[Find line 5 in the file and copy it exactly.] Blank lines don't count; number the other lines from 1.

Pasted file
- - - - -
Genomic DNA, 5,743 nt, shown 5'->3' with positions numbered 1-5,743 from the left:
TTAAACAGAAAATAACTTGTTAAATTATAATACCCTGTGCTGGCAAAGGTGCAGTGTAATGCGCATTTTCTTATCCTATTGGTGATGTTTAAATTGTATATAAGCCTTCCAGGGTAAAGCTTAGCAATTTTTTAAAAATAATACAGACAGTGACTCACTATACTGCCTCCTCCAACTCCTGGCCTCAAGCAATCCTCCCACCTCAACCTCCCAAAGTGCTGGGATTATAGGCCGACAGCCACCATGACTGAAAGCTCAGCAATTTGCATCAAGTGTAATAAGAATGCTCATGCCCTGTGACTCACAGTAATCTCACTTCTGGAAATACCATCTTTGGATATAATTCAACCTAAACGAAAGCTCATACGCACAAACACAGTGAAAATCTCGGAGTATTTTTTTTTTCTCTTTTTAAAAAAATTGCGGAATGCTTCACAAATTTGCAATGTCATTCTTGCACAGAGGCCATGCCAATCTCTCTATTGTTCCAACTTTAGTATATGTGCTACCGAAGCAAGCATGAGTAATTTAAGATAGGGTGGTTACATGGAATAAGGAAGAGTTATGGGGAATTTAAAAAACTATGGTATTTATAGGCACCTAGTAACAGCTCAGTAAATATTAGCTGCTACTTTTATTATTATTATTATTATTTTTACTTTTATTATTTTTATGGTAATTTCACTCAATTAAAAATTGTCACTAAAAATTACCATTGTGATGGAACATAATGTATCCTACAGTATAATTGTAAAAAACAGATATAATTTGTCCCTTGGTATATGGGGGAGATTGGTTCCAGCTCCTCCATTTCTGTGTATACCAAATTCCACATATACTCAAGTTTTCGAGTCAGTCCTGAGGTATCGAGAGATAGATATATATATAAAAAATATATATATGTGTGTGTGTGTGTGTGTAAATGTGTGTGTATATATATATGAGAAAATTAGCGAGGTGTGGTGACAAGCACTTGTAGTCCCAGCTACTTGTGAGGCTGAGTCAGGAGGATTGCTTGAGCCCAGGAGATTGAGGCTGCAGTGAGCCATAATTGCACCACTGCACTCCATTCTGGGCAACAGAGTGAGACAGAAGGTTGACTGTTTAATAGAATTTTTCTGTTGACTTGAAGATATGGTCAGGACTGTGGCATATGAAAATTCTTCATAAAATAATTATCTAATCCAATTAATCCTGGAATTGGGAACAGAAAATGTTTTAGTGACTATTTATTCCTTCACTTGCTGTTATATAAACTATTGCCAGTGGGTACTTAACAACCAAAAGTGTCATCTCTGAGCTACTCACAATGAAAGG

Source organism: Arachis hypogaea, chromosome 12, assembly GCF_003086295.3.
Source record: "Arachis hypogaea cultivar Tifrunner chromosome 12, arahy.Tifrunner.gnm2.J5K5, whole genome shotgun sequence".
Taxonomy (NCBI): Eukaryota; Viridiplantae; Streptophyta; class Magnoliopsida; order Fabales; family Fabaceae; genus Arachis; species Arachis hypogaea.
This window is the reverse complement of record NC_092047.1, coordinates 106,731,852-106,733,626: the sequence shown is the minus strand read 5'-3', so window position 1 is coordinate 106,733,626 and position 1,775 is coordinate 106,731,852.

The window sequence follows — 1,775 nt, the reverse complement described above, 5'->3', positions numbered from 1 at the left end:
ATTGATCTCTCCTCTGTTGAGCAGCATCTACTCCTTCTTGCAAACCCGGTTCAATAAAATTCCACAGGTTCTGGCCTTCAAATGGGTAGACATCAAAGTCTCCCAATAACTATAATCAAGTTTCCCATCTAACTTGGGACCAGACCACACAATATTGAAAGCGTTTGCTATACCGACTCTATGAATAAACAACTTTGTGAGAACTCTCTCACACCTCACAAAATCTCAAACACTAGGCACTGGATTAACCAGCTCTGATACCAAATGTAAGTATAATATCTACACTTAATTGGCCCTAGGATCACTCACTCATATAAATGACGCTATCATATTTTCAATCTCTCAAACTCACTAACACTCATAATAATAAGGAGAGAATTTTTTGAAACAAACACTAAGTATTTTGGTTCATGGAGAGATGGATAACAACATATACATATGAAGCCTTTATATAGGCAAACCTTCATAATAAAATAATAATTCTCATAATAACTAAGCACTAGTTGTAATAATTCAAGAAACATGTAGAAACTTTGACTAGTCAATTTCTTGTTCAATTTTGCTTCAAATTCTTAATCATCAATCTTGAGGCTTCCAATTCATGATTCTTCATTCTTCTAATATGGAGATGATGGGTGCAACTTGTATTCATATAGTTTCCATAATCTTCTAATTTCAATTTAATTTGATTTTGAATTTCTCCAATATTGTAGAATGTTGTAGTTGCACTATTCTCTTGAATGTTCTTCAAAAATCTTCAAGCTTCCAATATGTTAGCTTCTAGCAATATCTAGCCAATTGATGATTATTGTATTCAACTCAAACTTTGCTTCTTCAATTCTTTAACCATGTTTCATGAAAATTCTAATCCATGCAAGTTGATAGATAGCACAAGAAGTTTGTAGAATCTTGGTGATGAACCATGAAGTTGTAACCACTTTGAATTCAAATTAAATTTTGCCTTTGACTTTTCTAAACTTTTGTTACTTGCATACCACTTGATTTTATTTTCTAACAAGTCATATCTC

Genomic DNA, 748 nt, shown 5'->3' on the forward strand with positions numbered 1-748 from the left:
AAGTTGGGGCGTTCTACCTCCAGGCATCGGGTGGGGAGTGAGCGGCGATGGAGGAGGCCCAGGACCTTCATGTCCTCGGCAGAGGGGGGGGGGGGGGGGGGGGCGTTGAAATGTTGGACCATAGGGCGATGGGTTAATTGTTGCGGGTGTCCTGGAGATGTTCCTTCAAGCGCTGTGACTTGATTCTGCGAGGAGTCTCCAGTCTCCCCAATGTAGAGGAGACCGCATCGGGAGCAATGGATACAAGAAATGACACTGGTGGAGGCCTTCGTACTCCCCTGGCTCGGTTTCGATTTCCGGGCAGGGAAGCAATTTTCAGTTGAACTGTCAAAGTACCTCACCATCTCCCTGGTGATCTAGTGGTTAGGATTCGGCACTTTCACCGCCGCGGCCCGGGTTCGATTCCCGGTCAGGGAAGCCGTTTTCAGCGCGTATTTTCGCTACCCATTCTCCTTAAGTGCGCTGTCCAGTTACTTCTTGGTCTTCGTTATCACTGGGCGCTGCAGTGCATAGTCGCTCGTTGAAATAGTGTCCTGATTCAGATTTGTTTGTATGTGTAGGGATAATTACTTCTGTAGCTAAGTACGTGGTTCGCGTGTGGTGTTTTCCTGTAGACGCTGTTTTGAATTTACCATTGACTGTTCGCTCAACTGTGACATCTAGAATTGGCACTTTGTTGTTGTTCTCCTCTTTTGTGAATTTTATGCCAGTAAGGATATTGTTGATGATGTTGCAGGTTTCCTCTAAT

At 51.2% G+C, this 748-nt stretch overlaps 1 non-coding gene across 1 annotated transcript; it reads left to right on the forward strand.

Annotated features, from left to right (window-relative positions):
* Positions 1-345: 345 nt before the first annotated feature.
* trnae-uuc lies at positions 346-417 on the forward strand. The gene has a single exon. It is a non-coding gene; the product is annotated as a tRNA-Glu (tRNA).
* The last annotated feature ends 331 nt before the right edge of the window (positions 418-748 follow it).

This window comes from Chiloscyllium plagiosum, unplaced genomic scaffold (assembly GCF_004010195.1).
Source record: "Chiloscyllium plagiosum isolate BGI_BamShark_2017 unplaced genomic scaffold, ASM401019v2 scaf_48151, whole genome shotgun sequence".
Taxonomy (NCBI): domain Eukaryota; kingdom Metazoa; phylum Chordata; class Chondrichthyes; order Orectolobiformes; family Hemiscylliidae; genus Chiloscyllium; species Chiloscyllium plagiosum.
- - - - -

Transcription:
Taxonomy (NCBI): Eukaryota; Viridiplantae; Streptophyta; class Magnoliopsida; order Fabales; family Fabaceae; genus Arachis; species Arachis hypogaea.